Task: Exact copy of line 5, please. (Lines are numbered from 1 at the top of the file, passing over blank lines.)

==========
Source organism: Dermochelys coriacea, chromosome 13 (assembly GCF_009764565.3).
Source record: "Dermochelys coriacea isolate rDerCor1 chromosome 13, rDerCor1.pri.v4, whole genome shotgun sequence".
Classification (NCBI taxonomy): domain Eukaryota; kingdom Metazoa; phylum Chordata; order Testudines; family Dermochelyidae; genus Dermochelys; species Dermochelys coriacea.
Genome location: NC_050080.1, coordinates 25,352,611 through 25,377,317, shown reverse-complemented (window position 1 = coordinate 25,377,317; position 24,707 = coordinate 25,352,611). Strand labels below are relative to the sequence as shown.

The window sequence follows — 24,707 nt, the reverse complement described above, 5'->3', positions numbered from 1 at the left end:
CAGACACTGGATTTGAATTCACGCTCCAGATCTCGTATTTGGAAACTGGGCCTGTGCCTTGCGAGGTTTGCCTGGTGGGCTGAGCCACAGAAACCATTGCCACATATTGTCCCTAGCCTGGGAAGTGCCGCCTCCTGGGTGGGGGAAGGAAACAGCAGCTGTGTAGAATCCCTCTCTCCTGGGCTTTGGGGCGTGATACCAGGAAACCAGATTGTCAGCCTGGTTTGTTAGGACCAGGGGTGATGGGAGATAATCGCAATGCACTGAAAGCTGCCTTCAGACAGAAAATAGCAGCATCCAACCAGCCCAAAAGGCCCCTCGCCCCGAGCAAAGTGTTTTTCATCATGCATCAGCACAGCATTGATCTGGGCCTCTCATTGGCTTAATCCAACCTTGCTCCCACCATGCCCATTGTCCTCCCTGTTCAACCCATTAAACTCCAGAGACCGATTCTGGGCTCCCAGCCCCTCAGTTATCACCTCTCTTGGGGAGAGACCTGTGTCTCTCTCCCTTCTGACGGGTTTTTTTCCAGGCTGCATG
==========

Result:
The window sequence follows — 24,707 nt, the reverse complement described above, 5'->3', positions numbered from 1 at the left end: